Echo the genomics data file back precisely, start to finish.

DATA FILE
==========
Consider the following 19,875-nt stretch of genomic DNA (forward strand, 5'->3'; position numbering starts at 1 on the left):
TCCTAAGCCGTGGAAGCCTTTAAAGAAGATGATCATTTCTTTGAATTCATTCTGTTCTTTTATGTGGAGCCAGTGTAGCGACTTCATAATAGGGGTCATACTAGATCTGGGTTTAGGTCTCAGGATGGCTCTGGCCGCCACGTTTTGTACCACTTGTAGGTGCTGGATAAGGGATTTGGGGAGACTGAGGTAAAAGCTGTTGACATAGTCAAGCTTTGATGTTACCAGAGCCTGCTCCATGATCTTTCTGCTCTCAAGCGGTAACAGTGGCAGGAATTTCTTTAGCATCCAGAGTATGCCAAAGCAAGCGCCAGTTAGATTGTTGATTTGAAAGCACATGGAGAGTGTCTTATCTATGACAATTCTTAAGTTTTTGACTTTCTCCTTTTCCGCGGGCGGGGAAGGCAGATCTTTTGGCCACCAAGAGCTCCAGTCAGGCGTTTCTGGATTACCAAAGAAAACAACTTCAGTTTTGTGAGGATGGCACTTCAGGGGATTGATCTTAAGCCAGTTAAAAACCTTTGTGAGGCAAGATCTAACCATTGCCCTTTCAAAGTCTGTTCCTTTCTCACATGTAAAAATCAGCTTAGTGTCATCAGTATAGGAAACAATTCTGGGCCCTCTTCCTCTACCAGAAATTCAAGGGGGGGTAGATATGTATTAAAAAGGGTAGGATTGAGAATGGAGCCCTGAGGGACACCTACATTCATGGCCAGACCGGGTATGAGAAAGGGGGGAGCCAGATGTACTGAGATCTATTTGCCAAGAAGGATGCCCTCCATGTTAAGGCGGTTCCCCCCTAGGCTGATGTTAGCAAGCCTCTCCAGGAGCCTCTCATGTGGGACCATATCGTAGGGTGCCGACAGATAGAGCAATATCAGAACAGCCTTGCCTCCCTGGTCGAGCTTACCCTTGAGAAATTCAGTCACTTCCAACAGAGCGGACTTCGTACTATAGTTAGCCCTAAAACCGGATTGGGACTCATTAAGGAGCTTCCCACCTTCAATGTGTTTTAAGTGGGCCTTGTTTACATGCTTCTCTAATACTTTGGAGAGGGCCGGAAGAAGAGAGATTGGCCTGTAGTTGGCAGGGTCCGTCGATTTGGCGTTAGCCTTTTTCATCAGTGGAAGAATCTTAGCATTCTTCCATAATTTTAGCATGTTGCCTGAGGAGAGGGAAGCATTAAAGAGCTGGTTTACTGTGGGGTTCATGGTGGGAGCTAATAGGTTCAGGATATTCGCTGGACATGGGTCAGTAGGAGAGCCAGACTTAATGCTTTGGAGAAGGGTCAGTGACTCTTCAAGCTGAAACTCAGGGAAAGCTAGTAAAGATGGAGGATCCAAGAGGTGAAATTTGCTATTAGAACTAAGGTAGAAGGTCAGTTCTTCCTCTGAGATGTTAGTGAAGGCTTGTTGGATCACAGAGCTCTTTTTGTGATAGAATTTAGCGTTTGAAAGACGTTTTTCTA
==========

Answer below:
Consider the following 19,875-nt stretch of genomic DNA (forward strand, 5'->3'; position numbering starts at 1 on the left):
TCCTAAGCCGTGGAAGCCTTTAAAGAAGATGATCATTTCTTTGAATTCATTCTGTTCTTTTATGTGGAGCCAGTGTAGCGACTTCATAATAGGGGTCATACTAGATCTGGGTTTAGGTCTCAGGATGGCTCTGGCCGCCACGTTTTGTACCACTTGTAGGTGCTGGATAAGGGATTTGGGGAGACTGAGGTAAAAGCTGTTGACATAGTCAAGCTTTGATGTTACCAGAGCCTGCTCCATGATCTTTCTGCTCTCAAGCGGTAACAGTGGCAGGAATTTCTTTAGCATCCAGAGTATGCCAAAGCAAGCGCCAGTTAGATTGTTGATTTGAAAGCACATGGAGAGTGTCTTATCTATGACAATTCTTAAGTTTTTGACTTTCTCCTTTTCCGCGGGCGGGGAAGGCAGATCTTTTGGCCACCAAGAGCTCCAGTCAGGCGTTTCTGGATTACCAAAGAAAACAACTTCAGTTTTGTGAGGATGGCACTTCAGGGGATTGATCTTAAGCCAGTTAAAAACCTTTGTGAGGCAAGATCTAACCATTGCCCTTTCAAAGTCTGTTCCTTTCTCACATGTAAAAATCAGCTTAGTGTCATCAGTATAGGAAACAATTCTGGGCCCTCTTCCTCTACCAGAAATTCAAGGGGGGGTAGATATGTATTAAAAAGGGTAGGATTGAGAATGGAGCCCTGAGGGACACCTACATTCATGGCCAGACCGGGTATGAGAAAGGGGGGAGCCAGATGTACTGAGATCTATTTGCCAAGAAGGATGCCCTCCATGTTAAGGCGGTTCCCCCCTAGGCTGATGTTAGCAAGCCTCTCCAGGAGCCTCTCATGTGGGACCATATCGTAGGGTGCCGACAGATAGAGCAATATCAGAACAGCCTTGCCTCCCTGGTCGAGCTTACCCTTGAGAAATTCAGTCACTTCCAACAGAGCGGACTTCGTACTATAGTTAGCCCTAAAACCGGATTGGGACTCATTAAGGAGCTTCCCACCTTCAATGTGTTTTAAGTGGGCCTTGTTTACATGCTTCTCTAATACTTTGGAGAGGGCCGGAAGAAGAGAGATTGGCCTGTAGTTGGCAGGGTCCGTCGATTTGGCGTTAGCCTTTTTCATCAGTGGAAGAATCTTAGCATTCTTCCATAATTTTAGCATGTTGCCTGAGGAGAGGGAAGCATTAAAGAGCTGGTTTACTGTGGGGTTCATGGTGGGAGCTAATAGGTTCAGGATATTCGCTGGACATGGGTCAGTAGGAGAGCCAGACTTAATGCTTTGGAGAAGGGTCAGTGACTCTTCAAGCTGAAACTCAGGGAAAGCTAGTAAAGATGGAGGATCCAAGAGGTGAAATTTGCTATTAGAACTAAGGTAGAAGGTCAGTTCTTCCTCTGAGATGTTAGTGAAGGCTTGTTGGATCACAGAGCTCTTTTTGTGATAGAATTTAGCGTTTGAAAGACGTTTTTCTA